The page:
Reply All: it’s not an opinion…

I’ll try to explain in this brief article something that makes me mad: the complete lack of habits, for some people, to use the “Reply All” feature.

Picture source: https://goo.gl/00sqeL

If you are cc’ed in one email, “maybe” you should use Reply All

How many times have you ever written an email and decided to put some people in CC?

I am not talking here about when and who you should put in BCC, this is probably the title for another post. I am referring to those cases when you already decided that is correct to copy some people in your outgoing message.

OK, so, the answer is for sure “many”. Well, it happens to me that for whatever reason, people I send email to, with other recipients in copy, systematically respond only to me. And this makes me maaaad!

Why do they do it? The reasons could be many. Let’s explore them a bit further.


Scenario 1: I don’t know what what Reply All means.

Ok, we are not all fans of Gmail or the like. Maybe we are accustomed to the good-old Outlook, or maybe we are still using our old email provider with it’s 1.0 web interface. That’s totally fine. But in all email programs, whether they are a new HTML5 interface or an old desktop client, there is for sure the possibility to reply to the original message including all the other recipients. So why people do this? Because the probably don’t know what it means. Lack of knowledge, ignorance, computer illiterate. Call it how you want.

Scenario 2: I didn’t want to Reply All — and that’s not fine…

These are the bad guys. If I (the sender) decided to put you in an email thread with other people, it’s because I have my good reasons to do so. So, why should you break up the conversation and talk only to me? It’s not polite. Not for me, nor for the others who might be there waiting for you to answer.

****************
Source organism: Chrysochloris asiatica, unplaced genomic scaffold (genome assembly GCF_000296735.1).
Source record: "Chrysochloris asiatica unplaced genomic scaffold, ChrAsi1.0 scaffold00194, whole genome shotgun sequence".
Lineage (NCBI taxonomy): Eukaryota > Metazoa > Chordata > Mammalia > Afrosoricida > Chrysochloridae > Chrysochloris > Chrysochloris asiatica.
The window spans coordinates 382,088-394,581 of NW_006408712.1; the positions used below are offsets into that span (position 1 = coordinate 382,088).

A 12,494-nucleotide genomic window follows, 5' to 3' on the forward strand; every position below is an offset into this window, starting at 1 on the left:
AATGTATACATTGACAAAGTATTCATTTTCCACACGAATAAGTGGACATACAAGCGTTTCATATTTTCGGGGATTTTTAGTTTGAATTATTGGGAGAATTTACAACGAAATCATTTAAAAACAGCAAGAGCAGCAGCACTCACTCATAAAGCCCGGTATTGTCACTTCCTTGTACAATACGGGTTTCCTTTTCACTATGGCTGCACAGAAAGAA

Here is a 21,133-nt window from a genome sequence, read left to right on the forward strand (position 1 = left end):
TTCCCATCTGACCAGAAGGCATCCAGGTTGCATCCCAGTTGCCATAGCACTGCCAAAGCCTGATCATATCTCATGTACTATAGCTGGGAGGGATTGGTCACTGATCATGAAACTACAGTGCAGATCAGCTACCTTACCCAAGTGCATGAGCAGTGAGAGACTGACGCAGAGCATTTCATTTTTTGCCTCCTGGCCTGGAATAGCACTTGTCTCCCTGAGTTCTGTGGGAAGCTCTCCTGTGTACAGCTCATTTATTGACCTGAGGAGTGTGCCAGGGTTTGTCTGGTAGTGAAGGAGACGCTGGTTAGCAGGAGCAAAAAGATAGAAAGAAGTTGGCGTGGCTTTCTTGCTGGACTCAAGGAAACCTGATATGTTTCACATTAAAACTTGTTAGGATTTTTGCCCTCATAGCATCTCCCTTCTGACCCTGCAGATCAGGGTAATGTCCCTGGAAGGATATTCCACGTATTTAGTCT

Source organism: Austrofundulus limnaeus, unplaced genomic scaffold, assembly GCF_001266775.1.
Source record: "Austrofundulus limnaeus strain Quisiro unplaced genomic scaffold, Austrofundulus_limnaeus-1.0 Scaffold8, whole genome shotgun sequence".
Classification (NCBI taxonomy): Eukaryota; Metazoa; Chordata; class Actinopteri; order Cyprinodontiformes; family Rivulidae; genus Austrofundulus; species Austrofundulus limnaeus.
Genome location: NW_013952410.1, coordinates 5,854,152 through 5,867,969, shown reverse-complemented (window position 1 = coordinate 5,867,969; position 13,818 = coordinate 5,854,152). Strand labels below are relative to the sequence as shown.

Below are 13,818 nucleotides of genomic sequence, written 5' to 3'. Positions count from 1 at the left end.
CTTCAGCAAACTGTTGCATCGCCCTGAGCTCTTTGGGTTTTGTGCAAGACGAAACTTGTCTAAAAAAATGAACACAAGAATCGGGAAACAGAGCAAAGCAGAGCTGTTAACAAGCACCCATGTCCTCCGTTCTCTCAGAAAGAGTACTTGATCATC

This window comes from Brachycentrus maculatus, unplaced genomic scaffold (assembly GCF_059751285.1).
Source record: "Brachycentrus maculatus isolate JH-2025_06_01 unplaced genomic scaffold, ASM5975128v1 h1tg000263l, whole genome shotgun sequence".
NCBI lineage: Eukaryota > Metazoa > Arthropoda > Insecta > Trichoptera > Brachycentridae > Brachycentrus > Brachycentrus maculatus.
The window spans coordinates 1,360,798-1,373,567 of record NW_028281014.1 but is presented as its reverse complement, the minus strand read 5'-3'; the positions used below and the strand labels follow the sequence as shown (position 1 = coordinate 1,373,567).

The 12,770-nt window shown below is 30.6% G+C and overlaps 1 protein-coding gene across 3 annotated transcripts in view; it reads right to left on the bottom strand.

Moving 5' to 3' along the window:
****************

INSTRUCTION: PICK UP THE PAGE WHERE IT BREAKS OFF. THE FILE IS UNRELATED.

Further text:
It’s like if you are at a party, talking to few folks, and all of a sudden one of them takes you on a side and starts talking privately just to you…

Weird eh?

Scenario 3: I didn’t want to Reply All — and that’s fine!

In other cases, the receiver might have a good reason why he replied only to you. Maybe he wanted to share some private thoughts. Maybe he wanted to ask for some clarifications before hitting Reply All and that’s ok to double check before with the sender. These, in my opinions, are the only cases when a not usage of the Reply All is permitted.


What’s next?

Ok, so, what’s next. Nothing much. I will keep on writing emails and getting emails. And every time I see a misuse of this common-sense rule, I’ll try to explain it to the end user. The only one I will always forgive is my Mom.

One day, we’ll all know how to use the Reply All feature wisely.

Thanks for reading!

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